Letter: '80s music can reduce 'fast times' at Ridgefield High

To the Editor:

For as long as I can remember I have enjoyed listening to ‘80s music. Whether it is rock or pop, I feel that the ‘80s were the golden decade for music, and it seems that this may not just be my subjective opinion.

This past winter I read a letter in The Ridgefield Press that cited a recent study conducted by the Turkish-based cosmetic surgery centre Vera Clinic. It found that listening to ‘80s pop music is an effective way to relieve stress.

As a high school student living through a pandemic, I am familiar with stress. Even under normal circumstances school can be a stressful experience, and the hallways are often filled with students experiencing anxiety for various reasons such as exams. It is for those reasons that I believe Ridgefield High School, and other schools, should consider playing ‘80s music in the hallways.

The Vera Clinic study compared different music genres to see which were the best at relieving stress; ‘80s music was found to be most effective at lowering blood pressure and creating a drop in heart rate. As students walk through the halls, our minds are buzzing with anxious or stressful thoughts. Whether it is an upcoming test or a confusing homework assignment, it is often all we can think about. Not only is this stress bad for our mental and physical health, it can also weaken our performance in school.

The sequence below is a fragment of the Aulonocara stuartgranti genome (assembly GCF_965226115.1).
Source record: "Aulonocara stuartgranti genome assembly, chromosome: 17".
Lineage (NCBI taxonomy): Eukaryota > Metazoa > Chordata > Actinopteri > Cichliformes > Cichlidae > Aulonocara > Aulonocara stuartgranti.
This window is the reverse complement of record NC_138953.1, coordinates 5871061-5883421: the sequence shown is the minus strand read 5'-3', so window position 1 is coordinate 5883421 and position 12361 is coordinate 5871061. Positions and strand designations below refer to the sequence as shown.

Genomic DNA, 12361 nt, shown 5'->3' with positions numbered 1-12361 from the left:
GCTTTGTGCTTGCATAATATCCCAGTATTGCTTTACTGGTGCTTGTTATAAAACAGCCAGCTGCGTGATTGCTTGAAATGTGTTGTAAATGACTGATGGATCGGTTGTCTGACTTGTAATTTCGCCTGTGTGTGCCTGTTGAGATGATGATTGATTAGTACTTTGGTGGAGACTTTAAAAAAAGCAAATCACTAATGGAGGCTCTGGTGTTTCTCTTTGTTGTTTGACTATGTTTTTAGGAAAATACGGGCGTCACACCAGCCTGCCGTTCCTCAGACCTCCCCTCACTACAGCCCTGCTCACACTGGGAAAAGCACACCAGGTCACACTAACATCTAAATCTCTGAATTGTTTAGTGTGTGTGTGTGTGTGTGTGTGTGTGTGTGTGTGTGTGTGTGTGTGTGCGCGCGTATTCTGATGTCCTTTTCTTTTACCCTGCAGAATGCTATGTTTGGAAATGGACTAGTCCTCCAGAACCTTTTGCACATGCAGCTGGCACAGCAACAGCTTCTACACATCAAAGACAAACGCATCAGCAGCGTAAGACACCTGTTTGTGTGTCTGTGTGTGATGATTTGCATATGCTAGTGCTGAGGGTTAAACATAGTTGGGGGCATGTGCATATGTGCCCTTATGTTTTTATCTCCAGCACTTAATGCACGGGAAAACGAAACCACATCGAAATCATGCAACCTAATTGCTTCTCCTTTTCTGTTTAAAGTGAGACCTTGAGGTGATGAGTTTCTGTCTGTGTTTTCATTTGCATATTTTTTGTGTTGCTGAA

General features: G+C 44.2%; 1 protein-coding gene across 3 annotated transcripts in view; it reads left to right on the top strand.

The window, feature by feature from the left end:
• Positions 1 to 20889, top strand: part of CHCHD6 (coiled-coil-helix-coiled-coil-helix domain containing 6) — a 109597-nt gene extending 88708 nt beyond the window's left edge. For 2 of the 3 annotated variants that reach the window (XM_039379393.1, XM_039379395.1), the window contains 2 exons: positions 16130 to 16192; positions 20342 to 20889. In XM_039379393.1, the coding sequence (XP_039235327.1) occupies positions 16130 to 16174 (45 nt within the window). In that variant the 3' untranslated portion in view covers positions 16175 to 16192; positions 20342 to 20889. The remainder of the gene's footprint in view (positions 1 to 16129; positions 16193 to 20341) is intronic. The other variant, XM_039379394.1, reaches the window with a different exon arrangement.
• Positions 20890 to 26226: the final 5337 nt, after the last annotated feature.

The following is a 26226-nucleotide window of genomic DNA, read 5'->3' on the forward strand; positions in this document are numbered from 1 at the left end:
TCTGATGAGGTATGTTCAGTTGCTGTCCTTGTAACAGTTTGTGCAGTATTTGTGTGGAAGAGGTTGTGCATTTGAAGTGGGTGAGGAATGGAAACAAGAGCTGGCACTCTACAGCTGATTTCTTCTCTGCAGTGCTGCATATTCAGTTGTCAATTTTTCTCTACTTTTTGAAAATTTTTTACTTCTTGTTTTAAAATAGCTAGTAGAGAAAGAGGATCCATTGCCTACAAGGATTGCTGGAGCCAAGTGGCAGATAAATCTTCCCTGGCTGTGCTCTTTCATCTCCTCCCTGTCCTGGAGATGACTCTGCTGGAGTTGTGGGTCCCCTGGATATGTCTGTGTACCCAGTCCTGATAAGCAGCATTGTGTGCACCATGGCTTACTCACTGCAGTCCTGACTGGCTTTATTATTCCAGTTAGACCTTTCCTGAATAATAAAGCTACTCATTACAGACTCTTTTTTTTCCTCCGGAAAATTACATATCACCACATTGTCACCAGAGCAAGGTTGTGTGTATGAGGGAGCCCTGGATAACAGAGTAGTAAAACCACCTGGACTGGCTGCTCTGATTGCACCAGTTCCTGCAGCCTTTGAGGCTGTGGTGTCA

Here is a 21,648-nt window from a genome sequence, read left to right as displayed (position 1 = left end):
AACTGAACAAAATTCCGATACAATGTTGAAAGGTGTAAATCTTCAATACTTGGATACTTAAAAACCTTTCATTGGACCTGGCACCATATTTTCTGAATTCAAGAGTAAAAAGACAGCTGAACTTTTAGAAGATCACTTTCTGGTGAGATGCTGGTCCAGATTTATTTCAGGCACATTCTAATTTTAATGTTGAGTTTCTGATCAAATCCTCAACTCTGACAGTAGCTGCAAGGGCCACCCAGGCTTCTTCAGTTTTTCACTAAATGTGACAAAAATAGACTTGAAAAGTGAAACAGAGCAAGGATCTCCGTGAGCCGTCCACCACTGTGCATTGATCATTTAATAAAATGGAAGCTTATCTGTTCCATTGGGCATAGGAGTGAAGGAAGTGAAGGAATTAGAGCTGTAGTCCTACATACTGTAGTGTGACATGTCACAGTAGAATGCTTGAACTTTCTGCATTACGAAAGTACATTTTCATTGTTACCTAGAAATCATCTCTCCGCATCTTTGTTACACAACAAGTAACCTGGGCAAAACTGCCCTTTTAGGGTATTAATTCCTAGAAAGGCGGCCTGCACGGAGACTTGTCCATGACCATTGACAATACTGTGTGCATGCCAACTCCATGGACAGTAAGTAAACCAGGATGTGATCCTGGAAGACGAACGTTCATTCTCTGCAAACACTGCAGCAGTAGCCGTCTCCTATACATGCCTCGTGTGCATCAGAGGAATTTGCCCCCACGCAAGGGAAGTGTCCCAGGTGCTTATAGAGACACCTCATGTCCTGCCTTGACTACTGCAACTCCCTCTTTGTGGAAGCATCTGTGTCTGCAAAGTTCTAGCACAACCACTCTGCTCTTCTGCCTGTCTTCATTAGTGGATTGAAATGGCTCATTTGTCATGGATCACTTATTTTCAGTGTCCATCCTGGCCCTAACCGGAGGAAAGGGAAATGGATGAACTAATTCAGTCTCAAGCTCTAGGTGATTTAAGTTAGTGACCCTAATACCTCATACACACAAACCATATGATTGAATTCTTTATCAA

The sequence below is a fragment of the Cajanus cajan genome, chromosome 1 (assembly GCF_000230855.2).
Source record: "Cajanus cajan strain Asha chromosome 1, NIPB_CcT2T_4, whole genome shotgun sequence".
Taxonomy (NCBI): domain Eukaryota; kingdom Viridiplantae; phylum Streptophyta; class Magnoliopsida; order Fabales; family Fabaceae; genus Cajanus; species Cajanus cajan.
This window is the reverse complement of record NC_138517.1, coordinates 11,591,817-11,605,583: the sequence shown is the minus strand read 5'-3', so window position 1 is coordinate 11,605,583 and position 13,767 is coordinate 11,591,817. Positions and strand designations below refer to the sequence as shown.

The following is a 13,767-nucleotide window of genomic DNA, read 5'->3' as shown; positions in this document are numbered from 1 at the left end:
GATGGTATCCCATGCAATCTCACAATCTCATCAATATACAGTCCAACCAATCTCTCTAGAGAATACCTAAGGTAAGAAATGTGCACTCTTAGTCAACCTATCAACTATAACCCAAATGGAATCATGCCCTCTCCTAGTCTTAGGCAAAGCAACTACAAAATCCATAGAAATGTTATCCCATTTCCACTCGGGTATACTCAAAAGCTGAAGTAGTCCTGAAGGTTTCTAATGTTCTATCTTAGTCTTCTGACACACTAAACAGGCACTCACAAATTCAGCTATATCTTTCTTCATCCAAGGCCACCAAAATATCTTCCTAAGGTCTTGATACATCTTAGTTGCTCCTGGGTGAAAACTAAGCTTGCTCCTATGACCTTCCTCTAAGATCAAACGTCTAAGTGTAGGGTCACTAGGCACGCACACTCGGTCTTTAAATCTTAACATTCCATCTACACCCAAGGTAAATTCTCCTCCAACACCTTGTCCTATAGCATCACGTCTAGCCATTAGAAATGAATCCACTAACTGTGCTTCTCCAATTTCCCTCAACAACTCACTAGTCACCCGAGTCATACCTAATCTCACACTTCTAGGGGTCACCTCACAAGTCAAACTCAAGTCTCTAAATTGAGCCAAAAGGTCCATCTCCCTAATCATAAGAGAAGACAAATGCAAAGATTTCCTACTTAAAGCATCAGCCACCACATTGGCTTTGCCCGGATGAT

While the administration has already taken significant steps to find ways to reduce students’ stress, they may be missing out on an unconventional opportunity: playing ‘80s music in the halls and cafeterias to distract students from the anxieties of a typical school day. It doesn’t necessarily have to be ‘80s music — though, in my opinion, that’s the best option — another study conducted by Harvard Health Publishing found that all types of music reduce stress to some degree.

I implore the Ridgefield High School administration to consider playing an ‘80s soundtrack over the loudspeaker, at least to see whether it works. It could play softly in the background as something to listen to as you walk through the halls. Additionally, if the music is only played in between periods, there is no worry of disrupting students during classes.

If it doesn’t work, we can go back to status quo. But if it does work (as the Vera Clinic study suggests it will), students — as well as faculty — would benefit from schooldays

with lowered levels of stress. While I don’t expect this idea will eliminate stress and anxiety altogether, every little bit helps. So let’s reduce high school stress with a blast from the past.

Caden Fincham, Ridgefield